andy.fingerhut22:11:37

Tools like Kibit and Eastwood are I expect fundamentally going to give wrong messages in some cases, but certainly nice if those can be reduced.

Lennart Buit22:11:40

I think there already is a tracking issue: https://github.com/jonase/kibit/issues/142

Lennart Buit22:11:17

Otherwise I obviously would, its the easiest way to contribute right 🙂.

bmcferren23:11:15

in general, how much more expensive if fooAA than fooBB in my example? Thank you in advance for your insight.

didibus23:11:14

Gotta benchmark it to know for sure.

didibus23:11:43

I wouldn't worry about it, unless you're trying to do some kind of massive data transform.

👍 4
bmcferren23:11:35

I have come across this often so I am trying to get to the bottom of what is the correct general practice. For me it seems fooBB is quicker because it keeps the same object in tact but fooAA has been more legible is certain situations. I just don't know how expensive it may be to add a new container obj with a references to the contents of the original obj (which I think is what is happening to whats returned from fooAA)

bmcferren23:11:00

even if it is a massive data transform, isn't this a simple matter of creating small "pointer references" ?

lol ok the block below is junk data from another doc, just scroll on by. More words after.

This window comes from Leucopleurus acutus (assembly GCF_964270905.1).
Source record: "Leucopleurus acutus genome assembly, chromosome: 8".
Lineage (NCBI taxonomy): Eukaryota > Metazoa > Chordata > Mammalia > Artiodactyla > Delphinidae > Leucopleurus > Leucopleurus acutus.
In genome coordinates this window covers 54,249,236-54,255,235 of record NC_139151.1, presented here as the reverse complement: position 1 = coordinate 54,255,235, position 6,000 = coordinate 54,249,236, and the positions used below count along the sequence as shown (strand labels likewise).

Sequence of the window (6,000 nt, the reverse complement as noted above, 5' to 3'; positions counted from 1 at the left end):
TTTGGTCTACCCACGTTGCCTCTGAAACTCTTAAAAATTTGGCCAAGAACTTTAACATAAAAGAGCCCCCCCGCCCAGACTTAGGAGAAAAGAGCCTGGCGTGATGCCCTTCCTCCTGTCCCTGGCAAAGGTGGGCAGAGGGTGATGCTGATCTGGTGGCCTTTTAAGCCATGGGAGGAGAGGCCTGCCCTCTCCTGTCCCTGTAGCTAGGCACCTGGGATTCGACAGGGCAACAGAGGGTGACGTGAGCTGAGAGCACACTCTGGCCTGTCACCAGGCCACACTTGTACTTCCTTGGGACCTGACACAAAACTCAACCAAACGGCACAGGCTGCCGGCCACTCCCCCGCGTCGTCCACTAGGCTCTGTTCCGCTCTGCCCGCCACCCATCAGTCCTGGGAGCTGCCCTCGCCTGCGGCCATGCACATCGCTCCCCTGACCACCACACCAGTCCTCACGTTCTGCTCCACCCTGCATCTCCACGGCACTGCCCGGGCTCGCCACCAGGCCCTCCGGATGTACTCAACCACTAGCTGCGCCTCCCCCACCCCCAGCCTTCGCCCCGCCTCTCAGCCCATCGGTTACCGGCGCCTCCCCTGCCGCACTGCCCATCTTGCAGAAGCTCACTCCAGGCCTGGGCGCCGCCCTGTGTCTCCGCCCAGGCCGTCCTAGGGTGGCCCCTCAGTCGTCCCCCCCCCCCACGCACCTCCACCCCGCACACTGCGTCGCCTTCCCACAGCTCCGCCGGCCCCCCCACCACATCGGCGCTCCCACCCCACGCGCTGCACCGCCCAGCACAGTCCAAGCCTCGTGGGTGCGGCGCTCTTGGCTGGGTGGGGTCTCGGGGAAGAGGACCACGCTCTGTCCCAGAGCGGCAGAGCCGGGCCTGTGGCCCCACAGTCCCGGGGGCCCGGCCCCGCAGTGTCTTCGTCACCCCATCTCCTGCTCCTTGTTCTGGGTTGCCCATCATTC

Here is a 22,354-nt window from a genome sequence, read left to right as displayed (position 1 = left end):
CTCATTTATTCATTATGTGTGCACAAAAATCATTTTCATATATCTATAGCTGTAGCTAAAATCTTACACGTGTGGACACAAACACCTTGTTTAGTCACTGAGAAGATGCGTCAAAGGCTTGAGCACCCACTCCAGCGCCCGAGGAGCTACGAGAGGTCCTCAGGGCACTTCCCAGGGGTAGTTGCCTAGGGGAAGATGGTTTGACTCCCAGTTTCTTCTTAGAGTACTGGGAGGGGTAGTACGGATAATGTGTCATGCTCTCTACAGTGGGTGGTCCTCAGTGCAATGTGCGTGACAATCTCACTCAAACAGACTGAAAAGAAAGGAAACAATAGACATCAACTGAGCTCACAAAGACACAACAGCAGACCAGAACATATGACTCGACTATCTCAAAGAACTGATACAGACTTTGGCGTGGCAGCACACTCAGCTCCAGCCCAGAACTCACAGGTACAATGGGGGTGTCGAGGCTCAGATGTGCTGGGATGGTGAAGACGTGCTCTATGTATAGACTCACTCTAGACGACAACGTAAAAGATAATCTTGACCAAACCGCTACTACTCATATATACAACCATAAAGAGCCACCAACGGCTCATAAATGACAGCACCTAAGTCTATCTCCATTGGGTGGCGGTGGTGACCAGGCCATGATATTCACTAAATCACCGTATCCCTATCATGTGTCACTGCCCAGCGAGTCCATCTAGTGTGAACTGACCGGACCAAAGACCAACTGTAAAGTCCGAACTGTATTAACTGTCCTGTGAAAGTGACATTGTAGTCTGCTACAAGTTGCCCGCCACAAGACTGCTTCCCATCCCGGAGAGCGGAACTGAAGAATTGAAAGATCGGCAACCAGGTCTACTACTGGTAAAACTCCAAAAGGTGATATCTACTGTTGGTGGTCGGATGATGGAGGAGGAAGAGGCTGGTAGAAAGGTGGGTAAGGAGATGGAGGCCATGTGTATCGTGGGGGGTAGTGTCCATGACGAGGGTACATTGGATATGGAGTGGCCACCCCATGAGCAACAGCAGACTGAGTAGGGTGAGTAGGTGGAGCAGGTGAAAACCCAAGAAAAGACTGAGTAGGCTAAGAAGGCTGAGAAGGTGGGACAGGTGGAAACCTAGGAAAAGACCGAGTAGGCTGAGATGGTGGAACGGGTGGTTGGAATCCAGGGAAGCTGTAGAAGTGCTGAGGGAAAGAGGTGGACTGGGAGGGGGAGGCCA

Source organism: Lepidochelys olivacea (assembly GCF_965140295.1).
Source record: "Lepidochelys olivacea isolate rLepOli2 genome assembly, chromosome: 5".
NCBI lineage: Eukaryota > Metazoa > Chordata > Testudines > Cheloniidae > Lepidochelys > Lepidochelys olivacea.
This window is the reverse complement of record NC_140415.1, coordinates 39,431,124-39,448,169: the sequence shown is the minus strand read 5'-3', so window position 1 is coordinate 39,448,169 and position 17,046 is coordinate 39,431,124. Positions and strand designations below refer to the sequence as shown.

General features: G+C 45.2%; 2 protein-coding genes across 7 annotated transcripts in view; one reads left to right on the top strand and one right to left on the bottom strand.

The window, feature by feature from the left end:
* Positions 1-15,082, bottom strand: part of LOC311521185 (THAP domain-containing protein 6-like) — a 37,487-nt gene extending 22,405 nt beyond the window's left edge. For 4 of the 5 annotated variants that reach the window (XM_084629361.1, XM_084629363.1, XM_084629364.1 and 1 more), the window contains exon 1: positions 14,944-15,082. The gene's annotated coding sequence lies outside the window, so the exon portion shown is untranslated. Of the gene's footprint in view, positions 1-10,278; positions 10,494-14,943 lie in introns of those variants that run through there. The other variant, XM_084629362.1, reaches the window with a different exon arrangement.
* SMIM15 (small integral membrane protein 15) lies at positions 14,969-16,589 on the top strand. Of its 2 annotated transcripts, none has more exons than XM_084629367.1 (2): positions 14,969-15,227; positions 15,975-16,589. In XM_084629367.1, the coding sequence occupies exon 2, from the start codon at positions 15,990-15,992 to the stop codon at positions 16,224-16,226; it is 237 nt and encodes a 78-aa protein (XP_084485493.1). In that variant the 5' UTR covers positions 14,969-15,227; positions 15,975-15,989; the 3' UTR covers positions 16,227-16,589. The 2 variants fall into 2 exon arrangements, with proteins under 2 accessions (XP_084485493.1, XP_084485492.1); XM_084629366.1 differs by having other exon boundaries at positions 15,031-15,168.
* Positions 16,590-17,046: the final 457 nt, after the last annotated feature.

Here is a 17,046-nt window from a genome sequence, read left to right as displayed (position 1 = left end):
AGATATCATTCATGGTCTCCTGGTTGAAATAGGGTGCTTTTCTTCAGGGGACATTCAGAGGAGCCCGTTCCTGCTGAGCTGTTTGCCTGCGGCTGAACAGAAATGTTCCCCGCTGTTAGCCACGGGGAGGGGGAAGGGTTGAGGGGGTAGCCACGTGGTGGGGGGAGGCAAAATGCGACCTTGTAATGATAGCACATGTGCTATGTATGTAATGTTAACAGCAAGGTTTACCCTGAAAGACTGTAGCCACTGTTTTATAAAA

didibus23:11:39

I think, but I'm not sure. The difference is that update uses the same persistent data structure, and modifies it. Where as in fooAA, you create a new one. Don't know how that really reflects on performance

didibus23:11:46

It seems using `reduce-kv` might be best in terms of performance and using something built in.

didibus23:11:35

Also, if you look at the code for update, it is: `(assoc m k (f (get m k)))`

didibus23:11:08

@mcferren If this was too complicated. Here's what I would recommend you do. Add a function in your code like this:

``````(defn map-vals
"Map f over every value of m.
Returns a map with the same keys as m, where each of its values is now the result of applying f to them one by one.
f is a function of one arg, which will be called which each value of m, and should return the new value."
[f m]
(reduce-kv (fn [m k v]
(assoc m k (f v)))
{} m))
``````

didibus23:11:48

@mcferren Then you can use it as such.

didibus23:11:25

@mcferren And if you're looking to update specific keys only, I would use assoc or update. But if you are looking to update all keys, I would use `map-vals`.

didibus23:11:36

@mcferren And if you want to update specific keys only, and also get a map with only those keys that you updated, you can combine `map-vals` with `select-keys` like so:

``````user>(map-vals inc (select-keys dab [:bbb :ccc]))
=> {:bbb 1, :ccc 1}
``````

didibus23:11:40

@mcferren And finally 😝 , if you're going to be updating a lot of nested data-structures, I would use the Specter library: https://github.com/nathanmarz/specter